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Bearded iris didn't bloom? Time to divide

How to renew vigor of bearded iris, a perfect perennial for Sacramento

This bearded iris managed to poke out a bloom, but it's overcrowded by day lilies. Both are getting divided this month.

This bearded iris managed to poke out a bloom, but it's overcrowded by day lilies. Both are getting divided this month. Debbie Arrington

Did your bearded irises “forget” to bloom this year? It’s time to divide.

Bearded irises tend to overcrowd their rhizomes – their thick fleshy roots. Like writhing snakes, the rhizomes twist and turn over each other. If they get too crowded, they won’t bloom.

The more winter water they get, the more the rhizomes seem to grow. After last winter’s storms, my irises had quite a growth spurt. They produced loads of lush foliage, but scant blooms – because I hadn’t divided them lately.

In the Sacramento region, bearded irises should be divided every three to five years. If your bearded irises have not bloomed in more than a year (but still look relatively healthy), it’s time to dig them up.

Rhizomes also will grow right into walls or edging until they can’t grow any more. And it’s the new rhizome growth that produces bloom stems.

Native to the Mediterranean, southern Europe and Germany, bearded irises are ideal for Sacramento’s climate. They need almost no care and little water during our dry summer months. With a little TLC, they come back year after year.

Traditionally, August is the best time to divide and replant irises in Sacramento. With a slight break in the heat expected next week, now may be a good time to tackle your iris beds.

Start by digging up the main clump; some rhizomes will look old and withered. With a sharp clean knife, cut those off and discard.

The other segments can be cut or broken apart. Make sure there’s at least one “fan” of leaves on each segment to be replanted. Trim the leaves to about 4 to 6 inches long. If you know, write on the leaves the iris variety or color. (A Sharpie works well for this.) This helps keep them sorted when you replant – and when you share irises with friends.

You don’t have to divide irises every year, so a little extra effort when you do makes a lasting difference. Even though irises are planted very shallow, dig down at least 10 to 12 inches and work the soil, breaking up any large clumps. (This is especially important in heavy clay soils.) Spade in some well-aged compost and bone meal to promote big flowers and root development.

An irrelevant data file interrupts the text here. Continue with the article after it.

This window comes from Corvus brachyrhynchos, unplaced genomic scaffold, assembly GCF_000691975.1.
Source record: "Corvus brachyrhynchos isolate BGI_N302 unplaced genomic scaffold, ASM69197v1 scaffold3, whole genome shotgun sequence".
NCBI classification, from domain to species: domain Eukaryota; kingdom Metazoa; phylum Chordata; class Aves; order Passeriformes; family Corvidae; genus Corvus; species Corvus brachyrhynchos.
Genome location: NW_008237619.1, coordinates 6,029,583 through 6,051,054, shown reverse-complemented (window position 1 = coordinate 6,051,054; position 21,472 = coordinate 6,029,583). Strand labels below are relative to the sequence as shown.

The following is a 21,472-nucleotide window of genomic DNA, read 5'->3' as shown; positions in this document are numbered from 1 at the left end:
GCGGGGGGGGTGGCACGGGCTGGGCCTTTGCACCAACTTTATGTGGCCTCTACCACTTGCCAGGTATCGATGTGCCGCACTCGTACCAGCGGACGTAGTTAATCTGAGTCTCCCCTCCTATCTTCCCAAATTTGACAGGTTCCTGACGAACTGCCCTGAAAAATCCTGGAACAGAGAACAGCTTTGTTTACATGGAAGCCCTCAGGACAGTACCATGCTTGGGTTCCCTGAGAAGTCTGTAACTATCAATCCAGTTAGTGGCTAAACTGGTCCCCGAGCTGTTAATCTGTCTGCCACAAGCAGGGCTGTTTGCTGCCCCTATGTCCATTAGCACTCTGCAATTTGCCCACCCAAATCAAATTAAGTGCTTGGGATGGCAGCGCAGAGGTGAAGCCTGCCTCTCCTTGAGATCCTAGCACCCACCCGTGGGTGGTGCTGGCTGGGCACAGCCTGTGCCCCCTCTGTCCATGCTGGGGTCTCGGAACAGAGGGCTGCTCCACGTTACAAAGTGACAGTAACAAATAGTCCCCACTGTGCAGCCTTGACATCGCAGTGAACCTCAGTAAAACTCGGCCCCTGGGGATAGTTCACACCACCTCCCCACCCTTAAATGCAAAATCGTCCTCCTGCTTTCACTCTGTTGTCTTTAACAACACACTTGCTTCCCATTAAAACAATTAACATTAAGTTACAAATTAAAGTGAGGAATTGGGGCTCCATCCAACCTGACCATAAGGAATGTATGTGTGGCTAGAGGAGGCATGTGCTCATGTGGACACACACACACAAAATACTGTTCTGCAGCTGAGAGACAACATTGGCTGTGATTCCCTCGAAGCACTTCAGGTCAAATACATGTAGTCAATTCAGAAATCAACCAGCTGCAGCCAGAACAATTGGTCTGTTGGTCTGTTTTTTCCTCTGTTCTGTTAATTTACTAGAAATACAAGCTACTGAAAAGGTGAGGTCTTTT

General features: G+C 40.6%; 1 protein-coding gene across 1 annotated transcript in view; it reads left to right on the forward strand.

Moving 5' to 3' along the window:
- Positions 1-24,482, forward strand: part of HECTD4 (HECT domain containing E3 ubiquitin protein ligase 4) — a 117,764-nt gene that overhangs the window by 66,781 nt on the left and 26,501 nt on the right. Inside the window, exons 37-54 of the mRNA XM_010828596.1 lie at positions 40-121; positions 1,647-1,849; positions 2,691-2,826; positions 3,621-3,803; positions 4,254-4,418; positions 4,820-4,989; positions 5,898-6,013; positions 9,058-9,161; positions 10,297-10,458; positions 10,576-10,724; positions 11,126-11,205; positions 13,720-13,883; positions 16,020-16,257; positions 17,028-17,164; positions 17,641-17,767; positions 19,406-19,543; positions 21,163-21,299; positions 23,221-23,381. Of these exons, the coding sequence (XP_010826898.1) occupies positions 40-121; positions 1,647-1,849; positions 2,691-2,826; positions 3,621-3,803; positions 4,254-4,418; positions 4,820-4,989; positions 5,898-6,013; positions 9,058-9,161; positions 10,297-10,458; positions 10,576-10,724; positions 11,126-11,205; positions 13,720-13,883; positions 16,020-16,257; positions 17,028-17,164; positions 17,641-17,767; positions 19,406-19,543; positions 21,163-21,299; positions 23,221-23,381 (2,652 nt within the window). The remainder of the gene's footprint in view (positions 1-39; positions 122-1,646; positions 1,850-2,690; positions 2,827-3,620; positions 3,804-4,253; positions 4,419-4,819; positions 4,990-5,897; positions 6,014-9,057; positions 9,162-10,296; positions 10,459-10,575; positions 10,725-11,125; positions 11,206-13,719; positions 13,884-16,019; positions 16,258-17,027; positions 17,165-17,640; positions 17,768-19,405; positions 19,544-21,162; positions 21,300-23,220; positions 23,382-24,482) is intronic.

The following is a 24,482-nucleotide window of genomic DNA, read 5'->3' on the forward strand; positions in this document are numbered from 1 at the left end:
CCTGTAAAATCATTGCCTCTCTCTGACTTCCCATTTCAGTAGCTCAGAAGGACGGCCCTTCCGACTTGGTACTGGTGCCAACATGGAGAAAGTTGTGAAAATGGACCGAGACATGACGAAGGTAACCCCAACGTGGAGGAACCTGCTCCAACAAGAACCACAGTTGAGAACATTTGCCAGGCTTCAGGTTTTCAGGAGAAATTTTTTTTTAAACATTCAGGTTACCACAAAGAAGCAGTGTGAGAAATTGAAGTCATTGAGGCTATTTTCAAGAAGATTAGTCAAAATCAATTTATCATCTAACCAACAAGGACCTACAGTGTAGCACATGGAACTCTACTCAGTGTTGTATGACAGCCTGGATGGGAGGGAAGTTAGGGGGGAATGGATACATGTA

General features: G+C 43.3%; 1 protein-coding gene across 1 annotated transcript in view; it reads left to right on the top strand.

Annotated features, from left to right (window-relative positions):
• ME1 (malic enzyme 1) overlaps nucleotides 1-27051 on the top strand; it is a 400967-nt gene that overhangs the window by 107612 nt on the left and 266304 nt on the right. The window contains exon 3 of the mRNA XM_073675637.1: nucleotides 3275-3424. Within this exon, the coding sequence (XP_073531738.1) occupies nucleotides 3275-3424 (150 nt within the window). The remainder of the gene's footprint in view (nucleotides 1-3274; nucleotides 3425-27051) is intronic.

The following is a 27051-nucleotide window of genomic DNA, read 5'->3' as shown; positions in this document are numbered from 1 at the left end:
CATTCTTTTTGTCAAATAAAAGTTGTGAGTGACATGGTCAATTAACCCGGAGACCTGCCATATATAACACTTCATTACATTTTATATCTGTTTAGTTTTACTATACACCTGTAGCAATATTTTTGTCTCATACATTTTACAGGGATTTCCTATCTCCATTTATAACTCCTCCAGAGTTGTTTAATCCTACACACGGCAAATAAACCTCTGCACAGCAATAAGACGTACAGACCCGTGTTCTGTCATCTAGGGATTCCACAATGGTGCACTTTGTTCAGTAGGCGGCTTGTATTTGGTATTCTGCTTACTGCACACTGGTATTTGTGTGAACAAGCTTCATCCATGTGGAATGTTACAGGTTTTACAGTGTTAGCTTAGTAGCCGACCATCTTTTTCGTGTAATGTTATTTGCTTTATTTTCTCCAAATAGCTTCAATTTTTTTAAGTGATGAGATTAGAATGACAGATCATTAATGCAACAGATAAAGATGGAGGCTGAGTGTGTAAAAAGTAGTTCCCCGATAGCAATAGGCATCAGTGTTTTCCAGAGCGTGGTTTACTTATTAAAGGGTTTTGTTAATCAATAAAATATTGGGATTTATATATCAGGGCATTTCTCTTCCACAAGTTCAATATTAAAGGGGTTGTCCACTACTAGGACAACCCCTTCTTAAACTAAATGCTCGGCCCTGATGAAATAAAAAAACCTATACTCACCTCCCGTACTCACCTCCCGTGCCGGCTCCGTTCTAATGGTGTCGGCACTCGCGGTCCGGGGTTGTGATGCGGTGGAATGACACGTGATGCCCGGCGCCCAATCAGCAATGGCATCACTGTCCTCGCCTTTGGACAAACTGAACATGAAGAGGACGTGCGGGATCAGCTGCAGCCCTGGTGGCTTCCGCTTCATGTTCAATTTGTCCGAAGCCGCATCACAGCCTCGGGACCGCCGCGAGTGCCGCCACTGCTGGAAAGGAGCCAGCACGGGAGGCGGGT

Irises appreciate good drainage and full sun. If your soil is heavy clay, add some coarse sand along with the compost and bone meal. Don’t use high-nitrogen fertilizers on irises; it promotes lots of leaves but no flowers.

To replant, form two parallel trenches with a ridge down the middle. Put the rhizomes on top of the ridge with their stringy roots running down into the trenches on either side. Space each rhizome about 12 to 18 inches apart.

The plants will grow (and rhizomes increase) in the direction the fans of leaves are pointing. Arrange the rhizomes so their fans are all pointing (at least generally) the same direction; that keeps them from overcrowding too quickly. If arranged in a circle, place the fans pointing away from the center.

Once placed, gently press the rhizomes into that ridge, making sure the top of the rhizomes will be just above soil level. Then, fill in the side trenches with soil.

Water deeply – and wait. The rhizomes will start producing fresh leaves in early fall. Water the plants occasionally so they don’t dry out, but otherwise leave them alone.

Remember to share some of those freshly dug irises with friends. One large clump can produce several new plants – many more than is needed to replant the same space. Those extra rhizomes should be replanted within two weeks. If not transplanted in the ground, those excess irises can be transplanted in pots. They’ll bloom – as long as their rhizomes have room.

For more on irises:


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Garden Checklist for week of May 19

Temperatures will be a bit higher than normal in the afternoons this week. Take care of chores early in the day – then enjoy the afternoon. It’s time to smell the roses.

* Plant, plant, plant! It’s prime planting season in the Sacramento area. If you haven’t already, it’s time to set out those tomato transplants along with peppers and eggplants. Pinch off any flowers on new transplants to make them concentrate on establishing roots instead of setting premature fruit.

* Direct-seed melons, cucumbers, summer squash, corn, radishes, pumpkins and annual herbs such as basil.

* Harvest cabbage, lettuce, peas and green onions.

* In the flower garden, direct-seed sunflowers, cosmos, salvia, zinnias, marigolds, celosia and asters.

* Plant dahlia tubers. Other perennials to set out include verbena, coreopsis, coneflower and astilbe.

* Transplant petunias, marigolds and perennial flowers such as astilbe, columbine, coneflowers, coreopsis, dahlias, rudbeckia and verbena.

* Keep an eye out for slugs, snails, earwigs and aphids that want to dine on tender new growth.

* Feed summer bloomers with a balanced fertilizer.

* For continued bloom, cut off spent flowers on roses as well as other flowering plants.

* Don’t forget to water. Seedlings need moisture. Deep watering will help build strong roots and healthy plants.

* Add mulch to the garden to help keep that precious water from evaporating. Mulch also cuts down on weeds. But don’t let it mound around the stems or trunks of trees or shrubs. Leave about a 6-inch to 1-foot circle to avoid crown rot or other problems.

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